The Future of Transportation: Bridging the Gap to the Electrification of Long-Haul Trucking

October 15, 2019

By: Benjamin D. Jackson, Devin R. Bates

Category: Transportation

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With the specter of increased fuel efficiency laws looming, and feeling the continual pressure to move freight more economically, many in the trucking industry are embracing hybrid engines. But that technology is not ready for adoption en masse, leaving electric trucks in beta mode. However, researchers at the Massachusetts Institute of Technology (MIT) recently announced that they have developed a plug-in hybrid engine system that has the potential to serve as an intermediary technology to help the industry transition big long-haul rigs to electric power.

The Problem. Electric trucks require large batteries, which themselves can take up a substantial amount of the space that could instead be used to haul payloads. Furthermore, the availability of battery recharging stations are limited, and the time that it takes to recharge a large battery can be substantial. Some trucking companies have already adopted electric technology in isolated markets, but the reality is that these problems prevent a large scale roll out.

MIT’s New Technology Solution. This new engine is designed to run on gasoline, ethanol, methanol or a blend of these fuels. Compared to traditional diesel engines, the new engine is lighter, cheaper, and better for the environment. This new engine could recharge batteries, and so while batteries are not at the center of this technology, it could be adapted overtime to incorporate a more battery centric propulsion system. The drawback is that maintenance costs are higher.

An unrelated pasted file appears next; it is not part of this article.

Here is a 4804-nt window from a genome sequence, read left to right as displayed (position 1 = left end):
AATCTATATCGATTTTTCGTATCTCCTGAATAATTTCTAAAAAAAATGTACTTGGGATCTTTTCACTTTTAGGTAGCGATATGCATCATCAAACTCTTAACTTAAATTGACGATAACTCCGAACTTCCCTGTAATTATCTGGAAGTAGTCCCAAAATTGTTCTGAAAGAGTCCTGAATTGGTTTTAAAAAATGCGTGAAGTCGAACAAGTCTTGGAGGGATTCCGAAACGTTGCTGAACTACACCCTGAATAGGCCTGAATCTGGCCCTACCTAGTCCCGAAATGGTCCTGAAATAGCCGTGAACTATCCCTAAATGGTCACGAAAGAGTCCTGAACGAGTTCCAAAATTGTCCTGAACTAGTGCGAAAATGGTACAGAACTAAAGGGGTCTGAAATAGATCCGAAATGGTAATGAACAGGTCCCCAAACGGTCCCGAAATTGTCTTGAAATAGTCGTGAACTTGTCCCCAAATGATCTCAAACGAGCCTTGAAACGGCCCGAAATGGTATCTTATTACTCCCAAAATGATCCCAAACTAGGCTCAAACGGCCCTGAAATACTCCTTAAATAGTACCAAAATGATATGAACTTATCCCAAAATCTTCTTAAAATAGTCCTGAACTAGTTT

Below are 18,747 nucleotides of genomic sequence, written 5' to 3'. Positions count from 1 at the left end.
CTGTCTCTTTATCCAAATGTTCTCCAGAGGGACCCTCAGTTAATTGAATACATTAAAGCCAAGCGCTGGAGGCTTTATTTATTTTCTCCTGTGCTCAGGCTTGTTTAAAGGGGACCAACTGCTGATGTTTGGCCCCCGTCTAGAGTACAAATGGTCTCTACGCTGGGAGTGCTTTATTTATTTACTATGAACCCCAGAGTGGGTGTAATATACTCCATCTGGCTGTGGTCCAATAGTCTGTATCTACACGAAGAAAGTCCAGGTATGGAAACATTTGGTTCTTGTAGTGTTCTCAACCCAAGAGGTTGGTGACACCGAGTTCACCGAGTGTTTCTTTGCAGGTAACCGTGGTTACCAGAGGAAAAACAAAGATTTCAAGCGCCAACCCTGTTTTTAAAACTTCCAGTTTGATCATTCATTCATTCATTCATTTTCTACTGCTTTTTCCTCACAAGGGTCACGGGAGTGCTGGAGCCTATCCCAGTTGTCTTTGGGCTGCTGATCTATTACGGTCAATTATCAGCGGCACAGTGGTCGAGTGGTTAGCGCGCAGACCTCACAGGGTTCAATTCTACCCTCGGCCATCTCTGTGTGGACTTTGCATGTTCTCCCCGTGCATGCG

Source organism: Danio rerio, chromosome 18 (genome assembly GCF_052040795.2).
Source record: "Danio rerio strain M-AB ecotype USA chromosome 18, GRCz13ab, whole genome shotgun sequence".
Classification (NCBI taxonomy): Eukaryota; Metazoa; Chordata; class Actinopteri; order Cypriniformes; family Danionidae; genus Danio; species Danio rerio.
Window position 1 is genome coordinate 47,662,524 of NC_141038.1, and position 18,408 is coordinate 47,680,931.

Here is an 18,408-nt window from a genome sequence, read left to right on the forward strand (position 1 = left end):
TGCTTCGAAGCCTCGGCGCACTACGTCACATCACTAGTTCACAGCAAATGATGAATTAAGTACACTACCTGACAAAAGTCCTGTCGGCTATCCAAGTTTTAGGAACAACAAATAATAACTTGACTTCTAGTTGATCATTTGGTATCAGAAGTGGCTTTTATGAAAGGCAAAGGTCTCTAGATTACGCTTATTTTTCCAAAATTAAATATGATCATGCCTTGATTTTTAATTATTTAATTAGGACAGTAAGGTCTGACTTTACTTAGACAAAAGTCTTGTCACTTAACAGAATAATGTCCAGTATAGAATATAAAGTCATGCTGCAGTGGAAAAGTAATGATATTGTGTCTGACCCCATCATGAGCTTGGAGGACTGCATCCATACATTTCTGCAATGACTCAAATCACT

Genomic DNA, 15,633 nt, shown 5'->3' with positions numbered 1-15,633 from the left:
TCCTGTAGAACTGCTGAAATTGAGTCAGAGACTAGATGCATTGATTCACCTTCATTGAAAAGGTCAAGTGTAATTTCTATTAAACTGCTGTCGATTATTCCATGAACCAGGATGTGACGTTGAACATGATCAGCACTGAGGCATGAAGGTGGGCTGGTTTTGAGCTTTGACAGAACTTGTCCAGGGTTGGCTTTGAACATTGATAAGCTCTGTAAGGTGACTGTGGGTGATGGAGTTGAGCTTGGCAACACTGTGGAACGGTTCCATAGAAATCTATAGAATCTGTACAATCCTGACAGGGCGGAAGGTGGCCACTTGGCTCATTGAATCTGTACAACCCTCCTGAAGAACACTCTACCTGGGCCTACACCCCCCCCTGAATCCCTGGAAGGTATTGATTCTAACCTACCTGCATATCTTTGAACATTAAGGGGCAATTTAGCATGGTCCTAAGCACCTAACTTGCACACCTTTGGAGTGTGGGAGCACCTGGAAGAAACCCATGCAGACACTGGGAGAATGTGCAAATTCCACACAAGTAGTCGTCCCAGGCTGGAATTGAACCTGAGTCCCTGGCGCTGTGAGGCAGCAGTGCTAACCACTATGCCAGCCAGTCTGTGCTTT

The Regulatory/Legal Environment. The trucking industry faces ever increasing pressure to increase fuel economy and decrease emissions. This pressure often comes from the federal government, as seen through the EPA’s Tier 4 regulations ushering in a significant reduction in the allowable levels of exhaust emissions from diesel engines. States can also heavily regulate trucking through the adoption of strictly enforced rules. This is most notable in California, where soon the DMV will only register vehicles compliant with diesel pollution requirements, and by 2023 almost every truck and bus will be required to have 2010 model year engines or the equivalent. Earlier this year, such drastic approaches spread beyond the borders of California, and other state legislatures have begun considering and approving laws that require truck owners to replace older diesel engines with newer models. In part because of all of this change, some state and federal funding exists for alternative fuel programs. This complex web of federal, state, and sometimes even local laws leaves long-haul truckers with a substantial list of legal compliance concerns.

Bottom Line. This new engine from MIT does not mean the immediate electrification of long-haul trucking, but it does represent an intermediary step that transportation companies can rely upon. Full electrification will come later, quite possibly piggybacking on MIT’s new invention. In the meantime, this engine is a novel development for long-haul trucking, one that offers benefits to not only the environment, but also the bottom line.

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